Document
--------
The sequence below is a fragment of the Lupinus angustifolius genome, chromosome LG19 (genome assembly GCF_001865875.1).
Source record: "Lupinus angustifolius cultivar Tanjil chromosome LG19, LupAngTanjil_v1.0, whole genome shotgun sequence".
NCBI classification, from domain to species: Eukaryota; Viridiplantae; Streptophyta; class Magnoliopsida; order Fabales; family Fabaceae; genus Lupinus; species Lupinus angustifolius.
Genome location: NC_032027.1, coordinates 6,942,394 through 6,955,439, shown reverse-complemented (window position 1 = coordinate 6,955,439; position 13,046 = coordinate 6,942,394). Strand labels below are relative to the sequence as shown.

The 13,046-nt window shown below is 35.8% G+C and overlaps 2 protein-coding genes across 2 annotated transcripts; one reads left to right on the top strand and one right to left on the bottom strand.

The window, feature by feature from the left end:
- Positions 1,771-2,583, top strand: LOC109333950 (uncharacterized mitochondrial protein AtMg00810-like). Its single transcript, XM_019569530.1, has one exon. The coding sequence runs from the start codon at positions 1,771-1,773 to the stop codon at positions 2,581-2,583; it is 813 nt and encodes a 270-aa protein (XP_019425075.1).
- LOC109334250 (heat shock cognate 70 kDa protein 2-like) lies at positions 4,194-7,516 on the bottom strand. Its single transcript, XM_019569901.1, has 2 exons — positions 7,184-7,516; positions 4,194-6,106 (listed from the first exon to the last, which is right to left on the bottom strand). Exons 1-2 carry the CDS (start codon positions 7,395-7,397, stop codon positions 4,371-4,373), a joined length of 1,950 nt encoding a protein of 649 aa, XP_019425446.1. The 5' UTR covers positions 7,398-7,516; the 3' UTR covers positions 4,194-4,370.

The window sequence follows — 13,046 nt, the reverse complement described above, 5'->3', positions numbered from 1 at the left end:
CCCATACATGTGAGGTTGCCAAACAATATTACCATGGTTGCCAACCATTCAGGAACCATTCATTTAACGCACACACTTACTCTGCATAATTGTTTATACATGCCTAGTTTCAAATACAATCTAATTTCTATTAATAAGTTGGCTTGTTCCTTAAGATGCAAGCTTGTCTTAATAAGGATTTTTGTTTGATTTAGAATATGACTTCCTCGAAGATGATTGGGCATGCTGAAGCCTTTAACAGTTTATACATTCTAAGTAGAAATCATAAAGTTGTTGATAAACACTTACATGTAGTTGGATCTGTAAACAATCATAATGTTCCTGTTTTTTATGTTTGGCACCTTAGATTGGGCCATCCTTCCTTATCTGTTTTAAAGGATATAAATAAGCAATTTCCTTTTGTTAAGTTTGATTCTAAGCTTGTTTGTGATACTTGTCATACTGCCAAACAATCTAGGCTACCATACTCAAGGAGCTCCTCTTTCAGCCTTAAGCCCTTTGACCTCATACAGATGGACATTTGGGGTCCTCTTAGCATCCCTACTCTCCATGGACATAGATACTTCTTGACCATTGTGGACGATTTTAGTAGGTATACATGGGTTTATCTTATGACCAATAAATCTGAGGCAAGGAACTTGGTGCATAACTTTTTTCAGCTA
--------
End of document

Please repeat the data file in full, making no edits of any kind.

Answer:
The sequence below is a fragment of the Lupinus angustifolius genome, chromosome LG19 (genome assembly GCF_001865875.1).
Source record: "Lupinus angustifolius cultivar Tanjil chromosome LG19, LupAngTanjil_v1.0, whole genome shotgun sequence".
NCBI classification, from domain to species: Eukaryota; Viridiplantae; Streptophyta; class Magnoliopsida; order Fabales; family Fabaceae; genus Lupinus; species Lupinus angustifolius.
Genome location: NC_032027.1, coordinates 6,942,394 through 6,955,439, shown reverse-complemented (window position 1 = coordinate 6,955,439; position 13,046 = coordinate 6,942,394). Strand labels below are relative to the sequence as shown.

The 13,046-nt window shown below is 35.8% G+C and overlaps 2 protein-coding genes across 2 annotated transcripts; one reads left to right on the top strand and one right to left on the bottom strand.

The window, feature by feature from the left end:
- Positions 1,771-2,583, top strand: LOC109333950 (uncharacterized mitochondrial protein AtMg00810-like). Its single transcript, XM_019569530.1, has one exon. The coding sequence runs from the start codon at positions 1,771-1,773 to the stop codon at positions 2,581-2,583; it is 813 nt and encodes a 270-aa protein (XP_019425075.1).
- LOC109334250 (heat shock cognate 70 kDa protein 2-like) lies at positions 4,194-7,516 on the bottom strand. Its single transcript, XM_019569901.1, has 2 exons — positions 7,184-7,516; positions 4,194-6,106 (listed from the first exon to the last, which is right to left on the bottom strand). Exons 1-2 carry the CDS (start codon positions 7,395-7,397, stop codon positions 4,371-4,373), a joined length of 1,950 nt encoding a protein of 649 aa, XP_019425446.1. The 5' UTR covers positions 7,398-7,516; the 3' UTR covers positions 4,194-4,370.

The window sequence follows — 13,046 nt, the reverse complement described above, 5'->3', positions numbered from 1 at the left end:
CCCATACATGTGAGGTTGCCAAACAATATTACCATGGTTGCCAACCATTCAGGAACCATTCATTTAACGCACACACTTACTCTGCATAATTGTTTATACATGCCTAGTTTCAAATACAATCTAATTTCTATTAATAAGTTGGCTTGTTCCTTAAGATGCAAGCTTGTCTTAATAAGGATTTTTGTTTGATTTAGAATATGACTTCCTCGAAGATGATTGGGCATGCTGAAGCCTTTAACAGTTTATACATTCTAAGTAGAAATCATAAAGTTGTTGATAAACACTTACATGTAGTTGGATCTGTAAACAATCATAATGTTCCTGTTTTTTATGTTTGGCACCTTAGATTGGGCCATCCTTCCTTATCTGTTTTAAAGGATATAAATAAGCAATTTCCTTTTGTTAAGTTTGATTCTAAGCTTGTTTGTGATACTTGTCATACTGCCAAACAATCTAGGCTACCATACTCAAGGAGCTCCTCTTTCAGCCTTAAGCCCTTTGACCTCATACAGATGGACATTTGGGGTCCTCTTAGCATCCCTACTCTCCATGGACATAGATACTTCTTGACCATTGTGGACGATTTTAGTAGGTATACATGGGTTTATCTTATGACCAATAAATCTGAGGCAAGGAACTTGGTGCATAACTTTTTTCAGCTA